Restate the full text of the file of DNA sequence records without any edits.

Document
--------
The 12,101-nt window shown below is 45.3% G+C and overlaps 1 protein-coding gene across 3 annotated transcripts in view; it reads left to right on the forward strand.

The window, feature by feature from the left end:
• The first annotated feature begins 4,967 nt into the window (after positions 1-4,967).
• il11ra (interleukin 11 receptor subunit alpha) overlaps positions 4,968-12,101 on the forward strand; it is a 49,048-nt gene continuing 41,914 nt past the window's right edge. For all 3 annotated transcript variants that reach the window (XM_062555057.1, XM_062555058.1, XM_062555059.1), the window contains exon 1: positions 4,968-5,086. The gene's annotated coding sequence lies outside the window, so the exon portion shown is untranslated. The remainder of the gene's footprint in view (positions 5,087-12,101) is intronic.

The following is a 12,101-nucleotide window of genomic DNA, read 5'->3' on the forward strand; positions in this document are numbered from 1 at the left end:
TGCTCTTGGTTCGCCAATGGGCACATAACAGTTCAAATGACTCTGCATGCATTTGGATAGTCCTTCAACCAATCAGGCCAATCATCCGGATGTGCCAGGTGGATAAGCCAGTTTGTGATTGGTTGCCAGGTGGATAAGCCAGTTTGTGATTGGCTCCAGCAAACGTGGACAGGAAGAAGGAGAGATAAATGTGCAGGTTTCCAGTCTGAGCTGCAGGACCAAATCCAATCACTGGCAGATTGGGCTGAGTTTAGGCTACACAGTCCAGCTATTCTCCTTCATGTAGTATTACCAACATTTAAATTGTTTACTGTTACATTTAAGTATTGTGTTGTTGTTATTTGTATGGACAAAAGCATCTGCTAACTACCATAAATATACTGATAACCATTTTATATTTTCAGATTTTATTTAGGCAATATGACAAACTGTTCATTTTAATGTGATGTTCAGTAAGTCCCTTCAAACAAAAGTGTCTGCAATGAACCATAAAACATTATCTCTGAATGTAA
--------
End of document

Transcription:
The 12,101-nt window shown below is 45.3% G+C and overlaps 1 protein-coding gene across 3 annotated transcripts in view; it reads left to right on the forward strand.

The window, feature by feature from the left end:
• The first annotated feature begins 4,967 nt into the window (after positions 1-4,967).
• il11ra (interleukin 11 receptor subunit alpha) overlaps positions 4,968-12,101 on the forward strand; it is a 49,048-nt gene continuing 41,914 nt past the window's right edge. For all 3 annotated transcript variants that reach the window (XM_062555057.1, XM_062555058.1, XM_062555059.1), the window contains exon 1: positions 4,968-5,086. The gene's annotated coding sequence lies outside the window, so the exon portion shown is untranslated. The remainder of the gene's footprint in view (positions 5,087-12,101) is intronic.

The following is a 12,101-nucleotide window of genomic DNA, read 5'->3' on the forward strand; positions in this document are numbered from 1 at the left end:
TGCTCTTGGTTCGCCAATGGGCACATAACAGTTCAAATGACTCTGCATGCATTTGGATAGTCCTTCAACCAATCAGGCCAATCATCCGGATGTGCCAGGTGGATAAGCCAGTTTGTGATTGGTTGCCAGGTGGATAAGCCAGTTTGTGATTGGCTCCAGCAAACGTGGACAGGAAGAAGGAGAGATAAATGTGCAGGTTTCCAGTCTGAGCTGCAGGACCAAATCCAATCACTGGCAGATTGGGCTGAGTTTAGGCTACACAGTCCAGCTATTCTCCTTCATGTAGTATTACCAACATTTAAATTGTTTACTGTTACATTTAAGTATTGTGTTGTTGTTATTTGTATGGACAAAAGCATCTGCTAACTACCATAAATATACTGATAACCATTTTATATTTTCAGATTTTATTTAGGCAATATGACAAACTGTTCATTTTAATGTGATGTTCAGTAAGTCCCTTCAAACAAAAGTGTCTGCAATGAACCATAAAACATTATCTCTGAATGTAA